The UN considers the Gaza Strip as an Israeli occupied territory and will continue to do so until the General Assembly or the Security Council decides otherwise in future resolutions, UN spokesman Martin Nesirky told the daily press briefing in answer to a pressing question these days on the status of the Strip.
"Under resolutions adopted by both the Security Council and the General Assembly on the Middle East process, the Gaza Strip continues to be regarded as part of the occupied Palestinian territory.
The UN will accordingly continue to refer to the Gaza Strip as part of the occupied Palestinian territory until such time as either the General Assembly or the Security Council take a different view," he said.
He gave two examples: the first is Security Council resolution 1860 of 2006 which stressed that the Strip constitutes an "integral part" of the territory occupied in 1967, stressing that Council resolutions "do have force in international law."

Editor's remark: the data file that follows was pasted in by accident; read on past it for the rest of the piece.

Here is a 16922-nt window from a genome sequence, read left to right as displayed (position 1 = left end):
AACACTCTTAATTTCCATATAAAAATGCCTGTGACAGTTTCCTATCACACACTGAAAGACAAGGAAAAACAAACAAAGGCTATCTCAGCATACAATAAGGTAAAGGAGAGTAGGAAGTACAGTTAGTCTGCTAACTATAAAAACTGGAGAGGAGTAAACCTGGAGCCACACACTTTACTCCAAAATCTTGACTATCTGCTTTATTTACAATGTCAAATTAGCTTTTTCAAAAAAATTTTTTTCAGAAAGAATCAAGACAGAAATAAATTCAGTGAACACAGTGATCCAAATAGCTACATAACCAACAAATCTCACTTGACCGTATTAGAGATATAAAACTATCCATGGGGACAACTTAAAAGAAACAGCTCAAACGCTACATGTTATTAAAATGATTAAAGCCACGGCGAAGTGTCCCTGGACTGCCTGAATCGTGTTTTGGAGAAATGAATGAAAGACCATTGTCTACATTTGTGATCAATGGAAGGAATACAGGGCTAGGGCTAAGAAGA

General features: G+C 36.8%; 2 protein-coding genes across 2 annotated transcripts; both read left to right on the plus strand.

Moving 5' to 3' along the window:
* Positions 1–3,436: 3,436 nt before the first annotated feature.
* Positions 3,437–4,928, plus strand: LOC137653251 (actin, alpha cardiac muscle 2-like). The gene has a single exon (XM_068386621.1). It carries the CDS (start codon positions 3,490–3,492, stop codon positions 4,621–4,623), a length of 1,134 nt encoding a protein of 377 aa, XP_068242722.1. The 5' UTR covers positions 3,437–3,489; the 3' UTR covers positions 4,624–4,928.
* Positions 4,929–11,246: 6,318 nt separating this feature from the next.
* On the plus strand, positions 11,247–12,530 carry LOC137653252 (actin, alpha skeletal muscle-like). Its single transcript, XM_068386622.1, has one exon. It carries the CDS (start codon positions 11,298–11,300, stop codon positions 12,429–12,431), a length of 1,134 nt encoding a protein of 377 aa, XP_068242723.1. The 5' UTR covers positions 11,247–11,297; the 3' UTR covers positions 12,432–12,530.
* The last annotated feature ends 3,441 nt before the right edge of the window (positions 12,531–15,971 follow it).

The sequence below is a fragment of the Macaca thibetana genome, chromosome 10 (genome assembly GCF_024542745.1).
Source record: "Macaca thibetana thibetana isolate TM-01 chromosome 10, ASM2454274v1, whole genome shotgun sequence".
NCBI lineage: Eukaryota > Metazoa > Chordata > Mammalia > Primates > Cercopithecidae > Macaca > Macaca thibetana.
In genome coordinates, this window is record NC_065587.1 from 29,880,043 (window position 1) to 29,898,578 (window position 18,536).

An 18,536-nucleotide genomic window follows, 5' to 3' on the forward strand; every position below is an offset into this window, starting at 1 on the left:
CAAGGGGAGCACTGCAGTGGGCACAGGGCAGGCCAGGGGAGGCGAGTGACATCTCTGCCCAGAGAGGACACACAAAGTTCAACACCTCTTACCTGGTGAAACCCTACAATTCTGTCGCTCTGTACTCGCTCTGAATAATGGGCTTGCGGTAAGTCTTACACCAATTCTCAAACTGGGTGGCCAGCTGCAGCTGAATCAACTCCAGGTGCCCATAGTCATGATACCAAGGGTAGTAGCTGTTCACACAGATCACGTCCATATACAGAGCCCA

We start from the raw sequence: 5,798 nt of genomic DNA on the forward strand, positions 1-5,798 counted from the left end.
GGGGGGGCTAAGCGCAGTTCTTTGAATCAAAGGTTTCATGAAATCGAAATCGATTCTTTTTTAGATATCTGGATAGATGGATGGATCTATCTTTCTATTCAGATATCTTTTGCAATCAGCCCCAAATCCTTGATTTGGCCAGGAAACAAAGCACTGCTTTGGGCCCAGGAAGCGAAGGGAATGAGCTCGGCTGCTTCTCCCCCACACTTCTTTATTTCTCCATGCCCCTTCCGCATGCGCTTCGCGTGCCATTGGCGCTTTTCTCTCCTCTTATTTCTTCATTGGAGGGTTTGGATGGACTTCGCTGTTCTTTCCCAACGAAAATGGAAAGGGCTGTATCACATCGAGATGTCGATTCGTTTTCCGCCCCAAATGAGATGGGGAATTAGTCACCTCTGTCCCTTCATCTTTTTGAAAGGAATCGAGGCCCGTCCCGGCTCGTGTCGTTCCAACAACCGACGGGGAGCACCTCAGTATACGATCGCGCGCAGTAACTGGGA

The second is a 2010 General Assembly resolution which, while it noted the Israeli withdrawal from the Gaza Strip and part of the northern part of the West Bank, it also stressed the "need for respect and preservation of the territorial unity, contiguity and integrity of all of the occupied Palestinian territory, including East Quds (Jerusalem)."
Following her briefing to the Security Council on the impact of the Israeli settlements activity on the humanitarian situation in the occupied Palestinian territory, the UN Head of humanitarian affairs Valerie Amos insinuated, in answer to a question, that Gaza is not an occupied territory.
Thus, UN spokesman Martin Nesirky answered her allegations by his statement.
In turn, Palestinian Ambassador to UN, Riyad Mansour also told reporters yesterday in answer to the same question that under international law, Gaza is occupied because it does not control its sky, sea or crossings.